ScreenLit provides information-rich records about Australian cinema productions (including short and feature films, documentaries, and animated films) and television programs (including made-for-television movies, series, mini-series, serials and documentaries).
Originally funded by a research infrastructure grant from The University of Queensland, the project was established by Professors Tom O'Regan, Frances Bonner, Associate Professor Jason Jacobs, and Kerry Kilner. ScreenLit represents a comprehensive scholarly approach to concentrating the detail about screenwriters, screenplays, published and unpublished manuscripts, original works, and adaptations of literary works in one resource. Biographical information on the writers, editors, directors, producers, and production companies is also provided, where known.
Each film and television entry in the dataset may comprise information about the screenplay, including an abstract or synopsis, publication details, and historical notes, and, where relevant, links to other websites, such as the National Film and Sound Archive and Australian Screen (with online access to clips from selected works).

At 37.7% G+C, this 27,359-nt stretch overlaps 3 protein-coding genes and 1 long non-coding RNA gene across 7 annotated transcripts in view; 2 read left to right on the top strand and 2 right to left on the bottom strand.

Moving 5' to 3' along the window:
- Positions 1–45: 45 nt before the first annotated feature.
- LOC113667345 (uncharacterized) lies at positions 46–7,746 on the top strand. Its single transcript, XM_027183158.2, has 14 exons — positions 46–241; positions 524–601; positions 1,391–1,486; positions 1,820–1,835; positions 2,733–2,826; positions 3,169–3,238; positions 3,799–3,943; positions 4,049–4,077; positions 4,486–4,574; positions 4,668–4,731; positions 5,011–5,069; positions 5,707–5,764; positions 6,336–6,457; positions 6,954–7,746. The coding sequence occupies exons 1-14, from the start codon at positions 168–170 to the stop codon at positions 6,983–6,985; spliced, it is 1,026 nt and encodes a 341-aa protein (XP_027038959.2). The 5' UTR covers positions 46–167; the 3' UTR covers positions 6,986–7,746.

Chronologically, the resource begins with the emergence of Australian film production in the first decades of the twentieth century.
Details regarding the finished film or television program also accompany most entries, with information typically including directors, producers, production companies, finance organisations, composers, directors of photography, film editors, production designers, film locations, any awards won, and release dates.
ScreenLit is the outcome of the Australian Film and Television Resource (AFTR) project, further supported by the Australian Research Council in 2010 through its Linkage Infrastructure, Equipment and Facilities Scheme and by ARC-funded Discovery Project, DP130101455 'Media Transformation in its Australian and International Contexts: Analysis and Theory-building' by Prof. Tom O'Regan. It provides evidence to suggest that it is an economic necessity for Australian writers to be proficient in a diverse range of writing forms.
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